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Old 2013-02-08, 12:46   #1
jasong
 
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Default Prime pattern thoughts

First, I want to apologize for not knowing the proper term for the concept, but...

Maybe the reason we haven't found a pattern for prime numbers is because of the very way they're generated. A prime is a number only divisible by 1 and itself. So, by it's very definition, it's resistant to adhering to a pattern.

If I'm not mistaken, there's a mathematical concept that describes a function where you basically take a stream of numbers(or any symbol) and continue to write numbers with the main rule being you write them so that they can't be thought of as matching a pattern with the previous numbers.

So, I might start with 1, then write a 2, then write a 4 so that they're not consecutive, then write a 5 so it's not doubling of the prevous term, then write a 6 so that we're not skipping every third term, and so on.

So, maybe instead of a pattern like we normally think of it, maybe the pattern is somehow connected to the concept that I just described, but can't name.

Last fiddled with by jasong on 2013-02-08 at 12:47
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Old 2013-02-08, 13:05   #2
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Quote:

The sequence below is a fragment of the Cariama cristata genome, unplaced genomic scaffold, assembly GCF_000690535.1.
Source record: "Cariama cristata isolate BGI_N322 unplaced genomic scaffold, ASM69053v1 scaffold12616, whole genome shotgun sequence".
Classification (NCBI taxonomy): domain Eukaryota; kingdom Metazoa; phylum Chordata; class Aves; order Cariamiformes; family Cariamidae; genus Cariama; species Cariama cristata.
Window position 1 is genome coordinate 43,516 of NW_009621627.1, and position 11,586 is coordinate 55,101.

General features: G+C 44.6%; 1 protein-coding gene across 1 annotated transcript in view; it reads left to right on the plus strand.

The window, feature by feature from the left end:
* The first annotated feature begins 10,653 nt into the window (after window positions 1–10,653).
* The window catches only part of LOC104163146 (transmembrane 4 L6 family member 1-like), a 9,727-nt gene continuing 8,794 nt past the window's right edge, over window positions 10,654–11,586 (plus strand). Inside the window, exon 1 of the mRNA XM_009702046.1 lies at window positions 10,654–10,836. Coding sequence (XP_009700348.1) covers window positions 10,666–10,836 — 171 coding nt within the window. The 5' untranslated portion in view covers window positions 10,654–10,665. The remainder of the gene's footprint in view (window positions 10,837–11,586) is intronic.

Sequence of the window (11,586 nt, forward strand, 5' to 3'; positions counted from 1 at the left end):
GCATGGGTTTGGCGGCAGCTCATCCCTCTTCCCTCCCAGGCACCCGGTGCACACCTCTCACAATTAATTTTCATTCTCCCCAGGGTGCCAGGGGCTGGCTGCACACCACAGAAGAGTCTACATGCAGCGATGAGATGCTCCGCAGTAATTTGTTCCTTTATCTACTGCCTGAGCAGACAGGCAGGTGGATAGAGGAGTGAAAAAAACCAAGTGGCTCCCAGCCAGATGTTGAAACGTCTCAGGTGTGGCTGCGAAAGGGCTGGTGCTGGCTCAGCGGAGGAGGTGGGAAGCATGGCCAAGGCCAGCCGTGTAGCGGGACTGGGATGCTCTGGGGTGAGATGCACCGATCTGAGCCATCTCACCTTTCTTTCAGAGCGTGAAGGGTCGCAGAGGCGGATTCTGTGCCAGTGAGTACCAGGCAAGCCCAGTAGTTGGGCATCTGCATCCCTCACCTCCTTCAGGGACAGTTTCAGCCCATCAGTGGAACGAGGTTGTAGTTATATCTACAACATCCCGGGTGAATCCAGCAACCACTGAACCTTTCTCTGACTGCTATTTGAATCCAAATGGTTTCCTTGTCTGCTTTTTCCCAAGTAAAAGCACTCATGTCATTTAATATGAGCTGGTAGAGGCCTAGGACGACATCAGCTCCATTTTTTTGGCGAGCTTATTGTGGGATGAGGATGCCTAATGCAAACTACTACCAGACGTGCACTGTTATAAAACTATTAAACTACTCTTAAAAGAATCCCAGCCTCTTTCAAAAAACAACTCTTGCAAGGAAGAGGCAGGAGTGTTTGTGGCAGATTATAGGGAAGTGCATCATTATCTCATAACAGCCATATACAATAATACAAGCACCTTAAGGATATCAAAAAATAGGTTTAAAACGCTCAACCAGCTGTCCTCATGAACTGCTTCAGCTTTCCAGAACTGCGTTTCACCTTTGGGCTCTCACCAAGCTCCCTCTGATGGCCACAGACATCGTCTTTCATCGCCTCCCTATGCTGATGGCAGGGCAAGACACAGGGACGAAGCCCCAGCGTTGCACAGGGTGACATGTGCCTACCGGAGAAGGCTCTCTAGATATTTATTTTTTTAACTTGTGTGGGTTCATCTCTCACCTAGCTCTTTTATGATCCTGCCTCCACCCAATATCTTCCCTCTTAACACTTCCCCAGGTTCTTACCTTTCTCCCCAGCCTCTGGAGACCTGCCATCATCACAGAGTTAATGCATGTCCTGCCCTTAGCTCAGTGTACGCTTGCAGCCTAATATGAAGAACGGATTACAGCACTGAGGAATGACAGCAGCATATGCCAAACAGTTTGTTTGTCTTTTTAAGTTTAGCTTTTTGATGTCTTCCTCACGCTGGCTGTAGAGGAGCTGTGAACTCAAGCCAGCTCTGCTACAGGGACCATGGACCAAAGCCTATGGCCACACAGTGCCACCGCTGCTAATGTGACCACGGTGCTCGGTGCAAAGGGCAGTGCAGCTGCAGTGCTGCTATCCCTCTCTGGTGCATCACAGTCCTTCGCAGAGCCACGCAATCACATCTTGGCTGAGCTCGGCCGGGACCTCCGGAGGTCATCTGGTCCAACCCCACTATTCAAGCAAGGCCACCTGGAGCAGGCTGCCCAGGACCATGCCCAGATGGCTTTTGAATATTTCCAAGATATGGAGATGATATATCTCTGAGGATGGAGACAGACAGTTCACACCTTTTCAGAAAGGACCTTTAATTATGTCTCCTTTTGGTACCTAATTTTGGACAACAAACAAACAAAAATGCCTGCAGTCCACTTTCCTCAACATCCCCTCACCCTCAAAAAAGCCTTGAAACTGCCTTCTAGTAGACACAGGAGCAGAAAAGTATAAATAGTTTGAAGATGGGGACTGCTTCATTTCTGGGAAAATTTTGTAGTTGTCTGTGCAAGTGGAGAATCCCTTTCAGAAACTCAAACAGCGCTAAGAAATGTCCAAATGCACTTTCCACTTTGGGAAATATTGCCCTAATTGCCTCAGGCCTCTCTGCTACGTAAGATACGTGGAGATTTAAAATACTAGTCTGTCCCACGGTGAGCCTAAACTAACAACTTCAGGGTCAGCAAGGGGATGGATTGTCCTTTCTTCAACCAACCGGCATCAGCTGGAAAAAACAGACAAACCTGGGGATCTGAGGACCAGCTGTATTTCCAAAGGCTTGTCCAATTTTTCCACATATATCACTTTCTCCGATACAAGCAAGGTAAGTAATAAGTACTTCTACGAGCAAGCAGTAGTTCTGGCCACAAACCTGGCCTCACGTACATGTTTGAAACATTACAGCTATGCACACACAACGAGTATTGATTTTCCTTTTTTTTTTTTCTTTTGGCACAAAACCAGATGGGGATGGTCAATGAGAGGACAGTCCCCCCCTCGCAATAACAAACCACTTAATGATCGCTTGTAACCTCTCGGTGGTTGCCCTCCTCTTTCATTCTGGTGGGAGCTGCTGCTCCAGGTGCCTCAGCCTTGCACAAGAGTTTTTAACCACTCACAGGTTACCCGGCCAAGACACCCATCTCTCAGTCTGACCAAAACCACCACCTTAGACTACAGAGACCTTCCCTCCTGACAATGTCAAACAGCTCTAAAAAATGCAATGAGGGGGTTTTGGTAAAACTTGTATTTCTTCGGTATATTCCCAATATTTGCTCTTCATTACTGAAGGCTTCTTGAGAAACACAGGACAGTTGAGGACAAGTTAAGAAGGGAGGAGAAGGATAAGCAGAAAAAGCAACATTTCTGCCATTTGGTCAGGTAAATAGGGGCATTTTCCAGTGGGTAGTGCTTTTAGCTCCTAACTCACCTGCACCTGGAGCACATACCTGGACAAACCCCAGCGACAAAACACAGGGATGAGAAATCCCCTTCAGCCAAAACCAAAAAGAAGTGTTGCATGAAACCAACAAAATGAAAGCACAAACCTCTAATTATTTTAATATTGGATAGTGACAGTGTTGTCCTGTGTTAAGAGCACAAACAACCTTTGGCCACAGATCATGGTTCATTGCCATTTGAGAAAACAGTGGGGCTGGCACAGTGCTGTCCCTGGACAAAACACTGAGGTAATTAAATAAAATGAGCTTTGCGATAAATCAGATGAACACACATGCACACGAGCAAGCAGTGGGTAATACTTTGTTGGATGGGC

Originally Posted by jasong View Post
First, I want to apologize for not knowing the proper term for the concept, but...

Maybe the reason we haven't found a pattern for prime numbers is because of the very way they're generated. A prime is a number only divisible by 1 and itself. So, by it's very definition, it's resistant to adhering to a pattern.

If I'm not mistaken, there's a mathematical concept that describes a function where you basically take a stream of numbers(or any symbol) and continue to write numbers with the main rule being you write them so that they can't be thought of as matching a pattern with the previous numbers.

So, I might start with 1, then write a 2, then write a 4 so that they're not consecutive, then write a 5 so it's not doubling of the prevous term, then write a 6 so that we're not skipping every third term, and so on.

So, maybe instead of a pattern like we normally think of it, maybe the pattern is somehow connected to the concept that I just described, but can't name.
on kid shows someone named that type of thing a no pattern pattern.
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Old 2013-02-08, 18:09   #3
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chaos pattern?